Funding available for local nonprofit organizations
|Lucie Kreth, director of Portola Kids Inc., a 24/7 daycare, poses with some of her organization’s young charges and the heater she purchased with a grant from The Common Good Community Foundation. Photo courtesy The Common Good Community Foundation
A nonworking heater replaced with a new one in a daycare/preschool. Supplies for a high school aquaculture class. Support for court-appointed special advocate volunteers working with abused and/or neglected children. A theater program for teens.
One could say kids were the big winners last June when The Common Good Community Foundation issued grants totaling $8,600 to local nonprofit organizations. Portola Kids Inc., Chester High School, The Resource Center and dramaworks were just four of the eight programs that received grants from the foundation in its last funding cycle.
Read more: Funding available for local nonprofit organizations
Woman turns stones into custom jewelry
|Judy Dailey polishes the copper and silver that she uses to wrap unique stones that will soon be transformed into a necklace. Photos by Debra Moore
Judy Dailey spends weekend mornings in her laundry room, but she’s not washing clothes.
Instead the Meadow Valley woman is unfurling lengths of copper wire, wrapping unique stones, and creating an array of bracelets, necklaces and earrings, while the Beatles play in the background.
One wall of the room boasts a washer and dryer, but the rest of the space is devoted to racks of tools, drawers of beads and stones, and spools of wire.
Read more: Woman turns stones into custom jewelry
Mini-conference focuses on child development
The Plumas County Child Development Mini-Conference is a free training designed for service providers working with young children and their families including preschool teachers, child care providers and interested parents.
Read more: Mini-conference focuses on child development
Happily ever after: High school sweethearts reconnect after 49 years
|Daryl Turner and Vera McCurry get cozy on the front porch of their new house in Quincy last week. Photo by James Wilson
It was a love story 49 years in the making. Daryl Turner and Vera McCurry were seemingly the perfect couple at Quincy High School back in 1965, but their young relationship came to end when Vera moved away.
The two went on to lead separate lives — marrying and having children. It wasn’t until this summer that the two saw each other once again, and decided to give it another shot. Two weeks ago, the couple moved back to Quincy, the place they originally fell in love, proving there is such a thing as “happily ever after.”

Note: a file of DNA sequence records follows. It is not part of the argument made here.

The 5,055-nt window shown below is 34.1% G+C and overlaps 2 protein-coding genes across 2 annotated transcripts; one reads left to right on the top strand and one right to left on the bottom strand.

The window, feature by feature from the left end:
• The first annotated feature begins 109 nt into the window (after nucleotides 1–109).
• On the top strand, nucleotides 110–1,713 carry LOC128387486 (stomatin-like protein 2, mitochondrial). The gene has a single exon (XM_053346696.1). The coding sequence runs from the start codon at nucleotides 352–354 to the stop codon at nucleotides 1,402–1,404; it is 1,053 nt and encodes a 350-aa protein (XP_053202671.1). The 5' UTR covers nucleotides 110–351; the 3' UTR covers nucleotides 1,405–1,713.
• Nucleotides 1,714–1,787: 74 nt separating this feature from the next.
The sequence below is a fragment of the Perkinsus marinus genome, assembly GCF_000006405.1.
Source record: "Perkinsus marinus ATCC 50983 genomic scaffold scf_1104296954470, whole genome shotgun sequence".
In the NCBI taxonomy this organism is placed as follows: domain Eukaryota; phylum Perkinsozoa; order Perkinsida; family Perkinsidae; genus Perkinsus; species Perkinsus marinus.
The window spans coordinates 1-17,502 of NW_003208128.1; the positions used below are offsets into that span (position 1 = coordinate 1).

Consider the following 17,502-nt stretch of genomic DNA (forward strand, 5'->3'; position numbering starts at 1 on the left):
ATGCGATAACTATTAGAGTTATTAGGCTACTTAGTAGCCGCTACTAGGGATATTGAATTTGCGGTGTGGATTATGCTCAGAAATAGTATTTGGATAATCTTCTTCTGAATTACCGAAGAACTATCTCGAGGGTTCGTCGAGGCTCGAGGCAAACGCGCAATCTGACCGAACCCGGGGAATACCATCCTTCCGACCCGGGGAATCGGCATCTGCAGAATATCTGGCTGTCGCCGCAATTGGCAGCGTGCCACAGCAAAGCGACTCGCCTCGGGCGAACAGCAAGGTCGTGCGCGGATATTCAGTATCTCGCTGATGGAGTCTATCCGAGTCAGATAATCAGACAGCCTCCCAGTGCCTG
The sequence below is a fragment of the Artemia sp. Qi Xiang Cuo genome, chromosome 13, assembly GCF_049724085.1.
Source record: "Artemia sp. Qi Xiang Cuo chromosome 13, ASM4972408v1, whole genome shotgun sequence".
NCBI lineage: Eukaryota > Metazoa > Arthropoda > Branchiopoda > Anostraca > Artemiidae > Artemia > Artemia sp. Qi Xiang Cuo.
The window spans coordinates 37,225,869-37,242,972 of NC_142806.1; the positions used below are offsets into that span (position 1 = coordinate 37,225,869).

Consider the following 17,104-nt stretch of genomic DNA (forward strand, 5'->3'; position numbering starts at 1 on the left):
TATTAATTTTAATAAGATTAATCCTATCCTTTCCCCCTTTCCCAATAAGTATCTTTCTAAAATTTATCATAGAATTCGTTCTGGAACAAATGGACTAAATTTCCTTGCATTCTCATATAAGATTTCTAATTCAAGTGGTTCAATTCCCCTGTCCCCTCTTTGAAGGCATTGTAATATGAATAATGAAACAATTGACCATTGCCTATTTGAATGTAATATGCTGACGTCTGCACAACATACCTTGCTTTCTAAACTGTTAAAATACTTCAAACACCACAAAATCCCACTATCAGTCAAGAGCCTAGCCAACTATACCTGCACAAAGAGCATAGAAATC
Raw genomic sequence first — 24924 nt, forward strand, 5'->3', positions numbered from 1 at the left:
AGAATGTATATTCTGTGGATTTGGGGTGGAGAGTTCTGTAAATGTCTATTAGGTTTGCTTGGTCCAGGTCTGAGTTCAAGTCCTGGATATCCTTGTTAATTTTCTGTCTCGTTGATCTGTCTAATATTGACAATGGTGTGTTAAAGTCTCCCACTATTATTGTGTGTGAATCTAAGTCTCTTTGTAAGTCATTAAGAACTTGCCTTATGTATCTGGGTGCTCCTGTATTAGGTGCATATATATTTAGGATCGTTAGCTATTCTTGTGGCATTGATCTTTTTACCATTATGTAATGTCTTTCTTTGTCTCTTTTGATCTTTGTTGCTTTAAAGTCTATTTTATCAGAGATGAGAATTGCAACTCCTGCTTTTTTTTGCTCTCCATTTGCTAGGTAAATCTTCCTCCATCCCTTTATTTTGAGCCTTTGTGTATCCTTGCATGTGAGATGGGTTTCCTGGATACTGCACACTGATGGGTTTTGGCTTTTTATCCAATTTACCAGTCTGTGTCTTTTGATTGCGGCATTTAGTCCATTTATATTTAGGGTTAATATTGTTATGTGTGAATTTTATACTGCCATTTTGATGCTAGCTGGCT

In 1965 Daryl and Vera were sophomores at Quincy High School. Vera was relatively new to the school, having moved between Portola and Oroville before Quincy. The two found out they shared the same birthday and formed an instant connection. From there, they fell in love.
“When we met in Quincy, we were like kindred spirits,” Vera elaborated. “We had a connection that was always there.”
Midway through the school year, Daryl and Vera’s love affair was cut short. Vera’s stepfather got a job in Chico, and uprooted the family once again.
“I was devastated when my mother made us move,” Vera said. “And I’m pretty sure Daryl was heartbroken.”
Read more: Happily ever after: High school sweethearts reconnect after 49 years
Three plead guilty to illegal woodcutting on Lassen National Forest
Two recent cases involving the illegal cutting of green trees on the Eagle Lake Ranger District of the Lassen National Forest have resulted in three guilty pleas.
Mike and Bryan Trumbull, of Susanville, pleaded guilty to illegally cutting in excess of 200 green Western juniper and ponderosa pine trees, some of which exceeded 42 inches in diameter. Their illegal activity also damaged natural resources, including a rare plant species known as Penstemon sudans (Susanville beardtongue).
Read more: Three plead guilty to illegal woodcutting on Lassen National Forest